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Carson Palmer has the highest QBR in football, and Tom Brady leads the most efficient offense. Andy Dalton places second and third in each metric. Although it’s technically possible that a less productive QB is actually more valuable than these three contenders,5 that requires a different kind of speculation. I think it’s safe to make them our three finalists.

With no clear leader among the three, I either have to make decisions — such as which is more meaningful to QB assessment: passing game efficiency or team offensive efficiency? — or I need to broaden the investigation a bit.

When I looked at the historical context to see if any of these guys stands out as being better than the others, I found that all three of their teams have seen a sharp upswing in offensive efficiency (measured by EPA/drive) this season. The Patriots have improved by about 0.6 EPA per drive on offense, the Bengals by 0.7 and the Cardinals by a whopping 1.0.

But these kinds of changes can mean different things to different types of squads. The Patriots’ improvement brings them back in line with where their offense was in 2011 and 2012, so the shift serves more as a confirmation of how strong their offense is. The Cardinals and Bengals are in uncharted territory for their clubs (at least in recent history), which tends to suggest either that they’ve gotten extremely lucky or that something big has changed. The difference between these two is that we have a plausible explanation for the Cardinals’ improvement: Palmer’s return from injury (he missed 10 games last year, plus the playoffs). For the Bengals, although we can look around at details, for the most part their ascension remains a mystery. Maybe it’s as simple as a quarterback with a marquee contract starting to play like a marquee quarterback. But that’s just a possible (and not very robust) explanation, whereas Arizona’s improvement has a tangible origin.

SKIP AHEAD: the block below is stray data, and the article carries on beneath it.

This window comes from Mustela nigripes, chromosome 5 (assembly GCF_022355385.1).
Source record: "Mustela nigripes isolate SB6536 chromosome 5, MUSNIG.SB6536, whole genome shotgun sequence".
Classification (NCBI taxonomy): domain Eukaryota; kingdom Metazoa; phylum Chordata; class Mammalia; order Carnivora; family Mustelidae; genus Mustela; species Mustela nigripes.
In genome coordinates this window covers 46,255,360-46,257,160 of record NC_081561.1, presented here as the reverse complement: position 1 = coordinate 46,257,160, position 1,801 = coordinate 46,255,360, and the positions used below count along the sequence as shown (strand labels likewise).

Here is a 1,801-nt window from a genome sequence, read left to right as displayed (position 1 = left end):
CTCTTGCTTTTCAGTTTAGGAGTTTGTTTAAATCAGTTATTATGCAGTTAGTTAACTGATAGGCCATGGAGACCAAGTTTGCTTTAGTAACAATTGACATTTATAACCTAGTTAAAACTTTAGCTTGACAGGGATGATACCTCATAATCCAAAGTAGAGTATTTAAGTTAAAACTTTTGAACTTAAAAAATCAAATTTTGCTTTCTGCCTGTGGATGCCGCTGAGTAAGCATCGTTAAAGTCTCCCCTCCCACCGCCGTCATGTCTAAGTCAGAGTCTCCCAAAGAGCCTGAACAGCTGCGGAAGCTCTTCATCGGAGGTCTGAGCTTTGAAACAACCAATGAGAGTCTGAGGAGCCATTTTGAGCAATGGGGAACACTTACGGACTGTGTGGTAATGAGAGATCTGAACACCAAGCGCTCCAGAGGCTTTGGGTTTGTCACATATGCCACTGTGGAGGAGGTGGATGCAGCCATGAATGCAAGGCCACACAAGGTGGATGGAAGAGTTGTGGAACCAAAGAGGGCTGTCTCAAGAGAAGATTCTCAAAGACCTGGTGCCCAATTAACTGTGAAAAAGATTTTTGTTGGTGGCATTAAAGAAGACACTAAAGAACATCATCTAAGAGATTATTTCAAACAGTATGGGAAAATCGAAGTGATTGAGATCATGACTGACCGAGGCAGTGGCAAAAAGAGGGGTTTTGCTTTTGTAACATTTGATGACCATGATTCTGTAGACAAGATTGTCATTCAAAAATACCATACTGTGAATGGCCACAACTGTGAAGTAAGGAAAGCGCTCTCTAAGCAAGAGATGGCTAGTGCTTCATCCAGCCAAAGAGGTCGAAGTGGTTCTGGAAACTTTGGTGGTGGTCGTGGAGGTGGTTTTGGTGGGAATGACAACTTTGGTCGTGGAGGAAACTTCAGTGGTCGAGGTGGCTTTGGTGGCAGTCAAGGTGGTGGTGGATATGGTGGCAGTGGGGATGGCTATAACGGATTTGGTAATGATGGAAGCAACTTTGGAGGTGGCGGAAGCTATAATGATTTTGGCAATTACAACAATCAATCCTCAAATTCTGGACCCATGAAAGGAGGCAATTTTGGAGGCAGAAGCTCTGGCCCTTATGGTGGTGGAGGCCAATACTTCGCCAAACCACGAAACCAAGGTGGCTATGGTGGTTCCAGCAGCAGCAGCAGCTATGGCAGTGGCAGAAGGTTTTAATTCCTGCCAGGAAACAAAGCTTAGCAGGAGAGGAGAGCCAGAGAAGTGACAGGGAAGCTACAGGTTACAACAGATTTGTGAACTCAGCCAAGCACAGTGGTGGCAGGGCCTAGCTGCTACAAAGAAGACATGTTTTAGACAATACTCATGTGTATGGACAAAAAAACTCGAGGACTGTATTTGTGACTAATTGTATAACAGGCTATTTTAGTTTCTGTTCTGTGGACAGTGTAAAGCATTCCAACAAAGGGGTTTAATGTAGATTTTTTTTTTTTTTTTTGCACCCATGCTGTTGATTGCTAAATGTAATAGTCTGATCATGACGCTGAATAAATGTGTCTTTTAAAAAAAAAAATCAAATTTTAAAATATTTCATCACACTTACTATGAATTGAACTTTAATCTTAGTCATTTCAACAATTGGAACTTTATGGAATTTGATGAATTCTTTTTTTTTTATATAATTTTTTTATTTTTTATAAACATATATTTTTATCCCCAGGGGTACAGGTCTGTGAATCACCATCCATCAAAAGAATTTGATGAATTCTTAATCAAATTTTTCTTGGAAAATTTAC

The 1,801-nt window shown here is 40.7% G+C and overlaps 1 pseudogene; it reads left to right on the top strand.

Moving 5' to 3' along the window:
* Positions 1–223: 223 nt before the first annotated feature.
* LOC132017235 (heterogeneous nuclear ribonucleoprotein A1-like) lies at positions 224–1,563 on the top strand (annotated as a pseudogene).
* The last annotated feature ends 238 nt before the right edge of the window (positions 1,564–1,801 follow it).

Palmer is 12-2 as a starter for the Cardinals over the past two years, and the team is just 5-5 without him (and also lost to the 7-win Panthers in the playoffs). With Palmer, the Cardinals offense has scored 0.75 points above expectation per drive. Without him, this plummets to -0.11. This 0.86-point swing — per drive — is huge and can explain most of the Cardinals’ good fortune this year.

Thus, on epistemic grounds alone, Palmer seems more likely than Dalton to be the best quarterback. Am I completely comfortable with that assessment? Absolutely not. But success that comes packaged with its own reason is more likely to hold up.

So let’s say it’s between Palmer and Brady.

Unfortunately for New England, Brady doesn’t miss enough games to have his With or Without You (WOWY) stats measured very well. However, the Patriots franchise has been relatively stable, and Brady did miss a considerable amount of playing time in 2008. If we compare the Patriots offense in that year (led by Matt Cassel) to its offenses in 2007 and 2009, we can see that it was about 0.4 expected points per drive worse off (0.6 points per drive in 2008 vs. 1.0 in surrounding years).